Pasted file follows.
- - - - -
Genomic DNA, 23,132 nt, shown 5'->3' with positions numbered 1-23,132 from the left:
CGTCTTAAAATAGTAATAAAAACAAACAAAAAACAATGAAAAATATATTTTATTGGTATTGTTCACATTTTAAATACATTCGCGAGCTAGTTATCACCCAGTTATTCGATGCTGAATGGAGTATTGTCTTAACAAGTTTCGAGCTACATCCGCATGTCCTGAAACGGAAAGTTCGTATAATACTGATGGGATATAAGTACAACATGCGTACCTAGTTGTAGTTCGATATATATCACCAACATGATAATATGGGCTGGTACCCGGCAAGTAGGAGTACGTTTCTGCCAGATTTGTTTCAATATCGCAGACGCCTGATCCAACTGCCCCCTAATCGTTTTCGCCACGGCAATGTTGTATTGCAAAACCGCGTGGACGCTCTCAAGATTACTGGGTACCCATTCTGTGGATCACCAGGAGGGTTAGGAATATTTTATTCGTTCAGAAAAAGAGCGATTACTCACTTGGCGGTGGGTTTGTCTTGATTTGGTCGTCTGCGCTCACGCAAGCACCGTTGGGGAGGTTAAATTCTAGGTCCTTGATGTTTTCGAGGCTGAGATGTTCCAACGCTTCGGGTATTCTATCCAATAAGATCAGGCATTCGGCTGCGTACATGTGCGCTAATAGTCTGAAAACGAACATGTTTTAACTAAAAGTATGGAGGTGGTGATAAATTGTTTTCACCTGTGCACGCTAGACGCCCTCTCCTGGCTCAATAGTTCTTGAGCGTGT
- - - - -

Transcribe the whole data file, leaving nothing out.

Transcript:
Genomic DNA, 23,132 nt, shown 5'->3' with positions numbered 1-23,132 from the left:
CGTCTTAAAATAGTAATAAAAACAAACAAAAAACAATGAAAAATATATTTTATTGGTATTGTTCACATTTTAAATACATTCGCGAGCTAGTTATCACCCAGTTATTCGATGCTGAATGGAGTATTGTCTTAACAAGTTTCGAGCTACATCCGCATGTCCTGAAACGGAAAGTTCGTATAATACTGATGGGATATAAGTACAACATGCGTACCTAGTTGTAGTTCGATATATATCACCAACATGATAATATGGGCTGGTACCCGGCAAGTAGGAGTACGTTTCTGCCAGATTTGTTTCAATATCGCAGACGCCTGATCCAACTGCCCCCTAATCGTTTTCGCCACGGCAATGTTGTATTGCAAAACCGCGTGGACGCTCTCAAGATTACTGGGTACCCATTCTGTGGATCACCAGGAGGGTTAGGAATATTTTATTCGTTCAGAAAAAGAGCGATTACTCACTTGGCGGTGGGTTTGTCTTGATTTGGTCGTCTGCGCTCACGCAAGCACCGTTGGGGAGGTTAAATTCTAGGTCCTTGATGTTTTCGAGGCTGAGATGTTCCAACGCTTCGGGTATTCTATCCAATAAGATCAGGCATTCGGCTGCGTACATGTGCGCTAATAGTCTGAAAACGAACATGTTTTAACTAAAAGTATGGAGGTGGTGATAAATTGTTTTCACCTGTGCACGCTAGACGCCCTCTCCTGGCTCAATAGTTCTTGAGCGTGT